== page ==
This is where GNSS denial (for the purposes of this article, GPS) creates a denied environment. This happens when a receiver, perhaps in a vehicle navigation system, in a missile GPS guidance system, or in a GPS-guided artillery round such as the M982 precision-guided 155 mm Excalibur artillery shell, for example, is unable to provide PNT to a platform, because satellite signals are unavailable and cannot be reached.
As a result, none of those GPS-reliant platforms will be able to either find their way, or prosecute their missions. As to why no GPS signal reaches those respective receivers, depends on whether it is intentional or deliberate interference, spoofing, signal blockage/jamming, or constellation failure for various reasons, some accidental, others deliberate.
Signal interference, for example, can be wholly unintentional, with the source being something like a faulty radio or antenna, or maybe a result of dust or water ingress into component parts creating signal noise (passive intermodulation). Ways of overcoming short-term interference include the use of additional navigation sensors, such as Inertial Measurement Units (IMUs), Inertial Navigation Systems (INS), odometers, and/or altimeters.
It is also important to note, that those GPS signals reaching a receiver, having crossed huge distances from orbiting satellites, will be very low in power, which makes them susceptible to interference from other signals transmitted in the GPS operating frequency range. If these other signals are sufficiently powerful and are potentially deliberate jamming signals, it will be very difficult for a GPS receiver to detect the low power, incoming GPS signals from the satellites.
To counter such intentional jamming, one approach is to deploy anti-jam antenna systems, which consist of controlled reception pattern antennas and advanced electronics, to control the amount of signal received from a particular direction. If interference from one direction is sensed by the antenna system, it turns down the antenna gain for that direction, thereby reducing the amount of interference received.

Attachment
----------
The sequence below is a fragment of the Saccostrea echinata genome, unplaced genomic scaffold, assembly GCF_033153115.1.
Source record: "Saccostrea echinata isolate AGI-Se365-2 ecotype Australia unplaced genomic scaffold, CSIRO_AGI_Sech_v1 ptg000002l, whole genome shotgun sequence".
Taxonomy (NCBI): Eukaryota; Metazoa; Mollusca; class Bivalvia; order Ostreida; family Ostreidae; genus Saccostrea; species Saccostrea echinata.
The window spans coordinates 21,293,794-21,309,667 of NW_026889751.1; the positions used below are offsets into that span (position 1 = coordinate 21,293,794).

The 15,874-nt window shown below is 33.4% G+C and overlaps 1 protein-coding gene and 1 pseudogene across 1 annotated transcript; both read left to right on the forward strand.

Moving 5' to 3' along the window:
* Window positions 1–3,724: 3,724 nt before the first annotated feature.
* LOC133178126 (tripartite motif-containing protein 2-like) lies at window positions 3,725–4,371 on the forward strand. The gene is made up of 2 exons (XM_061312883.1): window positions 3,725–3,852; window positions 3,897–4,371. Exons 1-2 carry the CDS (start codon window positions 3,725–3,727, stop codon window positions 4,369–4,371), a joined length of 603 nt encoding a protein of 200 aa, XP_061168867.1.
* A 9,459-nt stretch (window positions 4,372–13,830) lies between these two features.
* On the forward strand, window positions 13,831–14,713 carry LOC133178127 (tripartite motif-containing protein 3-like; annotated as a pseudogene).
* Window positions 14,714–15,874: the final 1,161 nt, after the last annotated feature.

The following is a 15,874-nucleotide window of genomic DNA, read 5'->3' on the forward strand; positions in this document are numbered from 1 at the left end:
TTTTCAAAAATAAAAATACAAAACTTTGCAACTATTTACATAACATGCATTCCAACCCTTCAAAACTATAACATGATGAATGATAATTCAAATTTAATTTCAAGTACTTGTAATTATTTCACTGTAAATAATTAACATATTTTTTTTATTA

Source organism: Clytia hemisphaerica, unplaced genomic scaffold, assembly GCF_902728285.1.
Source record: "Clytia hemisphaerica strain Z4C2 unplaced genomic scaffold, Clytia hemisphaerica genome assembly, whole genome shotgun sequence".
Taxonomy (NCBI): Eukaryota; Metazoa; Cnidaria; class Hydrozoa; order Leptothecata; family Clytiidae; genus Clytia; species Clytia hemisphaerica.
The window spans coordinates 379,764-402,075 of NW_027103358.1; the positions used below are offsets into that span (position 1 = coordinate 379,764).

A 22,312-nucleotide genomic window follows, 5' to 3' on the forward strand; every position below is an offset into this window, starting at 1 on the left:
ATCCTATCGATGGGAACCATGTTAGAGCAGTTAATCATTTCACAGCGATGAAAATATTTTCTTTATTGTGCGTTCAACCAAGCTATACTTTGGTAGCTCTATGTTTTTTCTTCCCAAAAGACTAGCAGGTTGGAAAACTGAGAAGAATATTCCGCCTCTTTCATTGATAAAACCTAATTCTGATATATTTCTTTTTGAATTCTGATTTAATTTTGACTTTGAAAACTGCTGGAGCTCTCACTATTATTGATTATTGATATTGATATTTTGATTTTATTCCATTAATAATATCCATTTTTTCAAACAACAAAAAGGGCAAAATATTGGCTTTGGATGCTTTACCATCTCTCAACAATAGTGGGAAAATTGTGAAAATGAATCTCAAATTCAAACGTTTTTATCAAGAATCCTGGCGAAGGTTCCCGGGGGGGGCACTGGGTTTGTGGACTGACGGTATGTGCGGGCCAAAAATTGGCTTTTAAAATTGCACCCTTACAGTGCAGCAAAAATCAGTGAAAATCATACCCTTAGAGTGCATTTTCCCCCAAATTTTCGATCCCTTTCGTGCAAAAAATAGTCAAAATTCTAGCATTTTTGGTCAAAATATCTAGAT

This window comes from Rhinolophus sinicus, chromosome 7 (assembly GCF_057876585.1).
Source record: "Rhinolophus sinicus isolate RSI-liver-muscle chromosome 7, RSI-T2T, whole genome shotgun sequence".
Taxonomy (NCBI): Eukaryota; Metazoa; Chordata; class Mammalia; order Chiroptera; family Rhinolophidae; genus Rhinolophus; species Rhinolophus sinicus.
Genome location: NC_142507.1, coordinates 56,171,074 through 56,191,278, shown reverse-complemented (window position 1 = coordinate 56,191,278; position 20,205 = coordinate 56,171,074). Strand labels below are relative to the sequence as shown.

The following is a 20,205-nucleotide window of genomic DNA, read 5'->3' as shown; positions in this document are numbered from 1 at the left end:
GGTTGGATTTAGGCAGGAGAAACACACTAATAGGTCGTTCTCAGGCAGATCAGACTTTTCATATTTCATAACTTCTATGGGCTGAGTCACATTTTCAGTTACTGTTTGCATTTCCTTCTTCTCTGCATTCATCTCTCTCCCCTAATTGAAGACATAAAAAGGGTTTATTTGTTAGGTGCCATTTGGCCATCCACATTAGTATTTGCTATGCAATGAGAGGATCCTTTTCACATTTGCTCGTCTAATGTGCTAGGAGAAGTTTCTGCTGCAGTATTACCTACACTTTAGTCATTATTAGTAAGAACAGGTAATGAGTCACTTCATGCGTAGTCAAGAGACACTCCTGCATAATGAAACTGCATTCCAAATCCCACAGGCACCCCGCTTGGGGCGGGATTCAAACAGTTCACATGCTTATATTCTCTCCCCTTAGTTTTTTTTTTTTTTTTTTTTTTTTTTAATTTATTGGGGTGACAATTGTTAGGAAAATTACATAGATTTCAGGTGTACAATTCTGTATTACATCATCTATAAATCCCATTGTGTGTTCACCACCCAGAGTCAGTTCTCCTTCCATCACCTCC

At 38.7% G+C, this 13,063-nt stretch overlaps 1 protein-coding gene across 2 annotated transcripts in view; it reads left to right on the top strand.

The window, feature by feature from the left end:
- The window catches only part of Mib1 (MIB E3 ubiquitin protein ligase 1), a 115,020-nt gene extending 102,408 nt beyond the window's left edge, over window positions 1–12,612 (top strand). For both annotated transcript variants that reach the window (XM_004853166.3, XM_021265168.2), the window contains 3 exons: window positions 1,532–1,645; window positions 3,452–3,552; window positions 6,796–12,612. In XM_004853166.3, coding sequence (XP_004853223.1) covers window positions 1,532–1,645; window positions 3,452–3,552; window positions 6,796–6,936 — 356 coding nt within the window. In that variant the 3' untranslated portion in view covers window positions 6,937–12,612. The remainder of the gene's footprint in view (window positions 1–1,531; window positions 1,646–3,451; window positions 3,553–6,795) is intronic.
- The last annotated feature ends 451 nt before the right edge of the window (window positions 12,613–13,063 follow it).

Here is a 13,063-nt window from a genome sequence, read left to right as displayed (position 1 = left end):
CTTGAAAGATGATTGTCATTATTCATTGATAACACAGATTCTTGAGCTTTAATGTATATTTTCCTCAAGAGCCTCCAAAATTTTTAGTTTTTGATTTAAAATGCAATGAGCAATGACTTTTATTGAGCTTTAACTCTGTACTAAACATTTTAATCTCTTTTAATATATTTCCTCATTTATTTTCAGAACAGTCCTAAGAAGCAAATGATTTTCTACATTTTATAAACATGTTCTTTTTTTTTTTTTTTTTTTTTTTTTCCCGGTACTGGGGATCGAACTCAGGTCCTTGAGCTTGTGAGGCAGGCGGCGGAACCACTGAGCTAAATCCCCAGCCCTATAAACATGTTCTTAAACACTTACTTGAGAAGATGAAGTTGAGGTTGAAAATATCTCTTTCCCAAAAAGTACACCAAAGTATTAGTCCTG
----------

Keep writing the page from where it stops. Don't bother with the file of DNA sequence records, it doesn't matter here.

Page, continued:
As a result, true GPS signals from other directions can reach receivers in the area. Another approach being taken is the employment of new forms of GNSS signalling, as in the case of GPS using the M-Code waveform currently being rolled out, which is more resistant to jamming than the C/A Code, and P/Y Code waveforms.
Alongside jamming, an opponent can also spoof GPS signals, deceiving GPS receivers into reporting bogus PNT data. Spoofing does this by introducing a false signal – either using a signal generator, or by rebroadcasting an actual recorded GPS signal – which has the same structure and frequency as the GPS signal, but with the spoof signal controlling its transmitted power level to ensure the receiver locks onto it rather than the real, weaker, GPS transmission. The information contained in the body of the spoofed signal results in the receiver calculating and providing incorrect PNT data to its users.
The whole process of spoofing GNSS signals is complex and requires sophisticated equipment to execute, as well as precise information regarding the velocity of the targeted receiver, for instance, whether it is aboard a GPS precision-guided munition or missile. Spoofing complexity increases further if the attacker attempts to simultaneously spoof more than one GNSS frequency or constellation.